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Has Noyac Mine’s Clock Run Out?

Thu, 02/08/2024 - 11:54
The excavated area as seen on a foggy morning in January 2024.
Christine Sampson

Sand Land, a mine in Noyac that has been the subject of litigation and controversy for several years, appears to have ceased digging at its Middle Line Highway site and has relocated its retail operation to a facility on Montauk Highway in Wainscott.

The Sag Harbor Express first reported its apparent closure on Jan. 24, saying that the business had sent a letter to its retail customers announcing its move to Wainscott. Neither John Tintle, who owns Sand Land, nor his attorney, Greg Brown, responded to The Star’s request for comment.

Since then, the New York State Department of Environmental Conservation confirmed by email to The Star that on Dec. 18 it told the mine the agency could not process the latest permit application unless the mine provided proof that Southampton Town allows mining as a pre-existing, nonconforming use, adding, “No proof has been submitted.”

The mine was established in the 1960s, when Southampton did not prohibit mining. The town, however, has since adopted a code that prohibits it, so Sand Land’s operations are considered a pre-existing, nonconforming use not subject to expansion.

State inspection records show that during a Nov. 30 visit by a D.E.C. representative, Mr. Tintle said he anticipated “being done excavating/removing material from the stump dump by the end of 2023.” The “stump dump” was an area where Sand Land had begun accepting vegetative waste for the purpose of mulching, which was not a permitted use under a previous D.E.C. approval.

During that Nov. 30 visit, the inspector noted that the mine’s 2013 permit was still in effect. As of Tuesday afternoon, the D.E.C.’s database listed Sand Land as “active.” But Assemblyman Fred W. Thiele Jr., who has long been critical of the mine, said by phone last week that “at the moment, I guess the conclusion is they’re closed. But whether or not that is a permanent condition still remains to be seen.”

In September, Justice James H. Ferreira of the Albany Supreme Court struck down a May 2020 permit extension that the D.E.C. had granted Sand Land.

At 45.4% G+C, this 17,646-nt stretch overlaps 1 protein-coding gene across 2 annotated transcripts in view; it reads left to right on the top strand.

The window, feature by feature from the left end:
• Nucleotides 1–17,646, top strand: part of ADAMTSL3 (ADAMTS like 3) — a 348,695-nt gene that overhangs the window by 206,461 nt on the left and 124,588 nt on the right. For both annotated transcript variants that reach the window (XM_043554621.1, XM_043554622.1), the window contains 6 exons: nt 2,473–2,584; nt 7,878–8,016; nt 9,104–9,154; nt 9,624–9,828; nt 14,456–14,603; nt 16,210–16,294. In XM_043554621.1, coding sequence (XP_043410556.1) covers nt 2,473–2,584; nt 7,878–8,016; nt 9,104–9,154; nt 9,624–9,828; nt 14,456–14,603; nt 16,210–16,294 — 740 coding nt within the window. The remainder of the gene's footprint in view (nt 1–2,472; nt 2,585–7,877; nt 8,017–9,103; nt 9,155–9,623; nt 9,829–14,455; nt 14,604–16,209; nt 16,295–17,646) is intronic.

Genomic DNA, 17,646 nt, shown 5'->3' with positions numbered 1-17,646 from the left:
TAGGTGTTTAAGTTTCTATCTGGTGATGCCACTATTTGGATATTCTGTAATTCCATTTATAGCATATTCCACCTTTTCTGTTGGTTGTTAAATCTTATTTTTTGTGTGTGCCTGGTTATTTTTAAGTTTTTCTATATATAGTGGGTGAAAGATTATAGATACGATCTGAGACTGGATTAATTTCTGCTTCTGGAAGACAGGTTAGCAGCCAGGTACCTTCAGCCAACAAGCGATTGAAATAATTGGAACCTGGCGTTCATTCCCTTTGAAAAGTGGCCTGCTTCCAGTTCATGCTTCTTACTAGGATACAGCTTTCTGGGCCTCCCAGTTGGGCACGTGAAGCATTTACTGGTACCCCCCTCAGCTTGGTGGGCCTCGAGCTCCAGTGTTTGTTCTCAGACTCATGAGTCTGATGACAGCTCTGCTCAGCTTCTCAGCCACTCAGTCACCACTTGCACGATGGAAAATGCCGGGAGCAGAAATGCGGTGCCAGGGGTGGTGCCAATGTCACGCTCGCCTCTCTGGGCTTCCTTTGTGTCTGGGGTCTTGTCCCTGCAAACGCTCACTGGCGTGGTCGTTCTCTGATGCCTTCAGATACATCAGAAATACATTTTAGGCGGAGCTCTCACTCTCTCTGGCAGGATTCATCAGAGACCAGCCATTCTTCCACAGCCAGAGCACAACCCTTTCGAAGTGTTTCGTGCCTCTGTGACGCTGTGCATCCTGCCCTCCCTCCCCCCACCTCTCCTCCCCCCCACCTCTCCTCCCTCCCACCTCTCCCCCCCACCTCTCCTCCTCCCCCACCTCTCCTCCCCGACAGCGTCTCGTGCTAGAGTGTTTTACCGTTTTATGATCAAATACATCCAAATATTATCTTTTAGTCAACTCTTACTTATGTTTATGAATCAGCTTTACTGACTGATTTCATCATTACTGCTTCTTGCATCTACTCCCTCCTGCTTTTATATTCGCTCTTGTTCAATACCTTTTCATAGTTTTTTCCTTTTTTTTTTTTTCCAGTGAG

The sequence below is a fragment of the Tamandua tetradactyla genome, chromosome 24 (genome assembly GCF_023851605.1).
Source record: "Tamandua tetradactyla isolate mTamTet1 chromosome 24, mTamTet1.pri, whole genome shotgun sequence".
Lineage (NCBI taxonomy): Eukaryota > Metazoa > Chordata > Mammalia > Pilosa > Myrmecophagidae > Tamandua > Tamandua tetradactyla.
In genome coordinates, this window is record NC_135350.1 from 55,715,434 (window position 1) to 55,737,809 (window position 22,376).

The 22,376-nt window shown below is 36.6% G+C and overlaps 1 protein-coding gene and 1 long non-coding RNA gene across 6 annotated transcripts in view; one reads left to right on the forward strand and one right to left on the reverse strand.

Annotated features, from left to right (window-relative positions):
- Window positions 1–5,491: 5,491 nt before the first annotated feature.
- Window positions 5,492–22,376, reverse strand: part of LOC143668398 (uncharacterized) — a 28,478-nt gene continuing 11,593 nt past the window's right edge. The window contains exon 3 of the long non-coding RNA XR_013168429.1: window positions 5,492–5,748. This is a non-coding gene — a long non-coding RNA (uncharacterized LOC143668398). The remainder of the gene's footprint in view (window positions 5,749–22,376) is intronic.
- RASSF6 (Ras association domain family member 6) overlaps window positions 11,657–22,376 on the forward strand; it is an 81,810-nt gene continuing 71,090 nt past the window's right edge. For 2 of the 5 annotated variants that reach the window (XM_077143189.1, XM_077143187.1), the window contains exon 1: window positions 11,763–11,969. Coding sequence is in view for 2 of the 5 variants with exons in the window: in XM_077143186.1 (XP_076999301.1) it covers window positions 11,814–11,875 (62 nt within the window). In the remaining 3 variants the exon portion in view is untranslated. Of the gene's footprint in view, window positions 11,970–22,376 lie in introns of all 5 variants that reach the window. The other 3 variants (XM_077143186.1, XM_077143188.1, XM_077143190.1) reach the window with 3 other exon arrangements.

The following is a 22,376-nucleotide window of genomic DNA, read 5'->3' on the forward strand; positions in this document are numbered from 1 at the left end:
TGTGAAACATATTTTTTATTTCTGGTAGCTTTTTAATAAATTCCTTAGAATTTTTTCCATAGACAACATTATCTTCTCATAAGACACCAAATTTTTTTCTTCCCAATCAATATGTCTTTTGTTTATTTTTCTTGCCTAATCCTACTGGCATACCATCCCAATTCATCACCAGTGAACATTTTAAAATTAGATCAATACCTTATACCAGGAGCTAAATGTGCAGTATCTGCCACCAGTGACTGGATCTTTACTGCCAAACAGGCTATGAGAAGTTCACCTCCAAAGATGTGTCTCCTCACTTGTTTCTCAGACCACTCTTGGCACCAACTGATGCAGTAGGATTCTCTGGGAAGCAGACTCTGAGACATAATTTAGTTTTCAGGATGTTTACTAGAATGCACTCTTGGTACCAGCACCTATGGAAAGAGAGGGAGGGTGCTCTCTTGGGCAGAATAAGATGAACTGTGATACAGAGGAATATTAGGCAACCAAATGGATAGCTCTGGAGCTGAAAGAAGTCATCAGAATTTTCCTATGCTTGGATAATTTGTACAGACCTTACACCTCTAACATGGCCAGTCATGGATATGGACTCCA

Now, based on the court’s decisions and the current permit, no mining is authorized in the “life of mine,” or permitted mining area, which is 31.5 acres, not including the other four-plus acres of the stump-dump area. Sand Land’s opponents have already accused it of digging 40 feet below what the 2013 permit allowed, removing more than 400,000 cubic yards of sand “that should be serving as the filter for our precious drinking water,” Mr. Thiele, along with colleagues in the Assembly and State Senate, wrote in a letter to the governor on Sept. 27.

Ryan Murphy, who heads Southampton Town’s Code Enforcement Department, said by email yesterday that he personally went to check on the site recently. He “did not observe any activity in the mine area or adjacent areas.”

“I observed several private automobiles on site near the office trailer. I cannot really speak to anything other than those observations, which only represent a snapshot in time, unfortunately,” he said.

“Like any landowner,” Mr. Thiele told The Star, “they still would have the ability to go to the town, to the zoning board of appeals, to try to expand their operation. They still have options, so I can’t say tomorrow or six months or a year from now they might not make an application to the town.”

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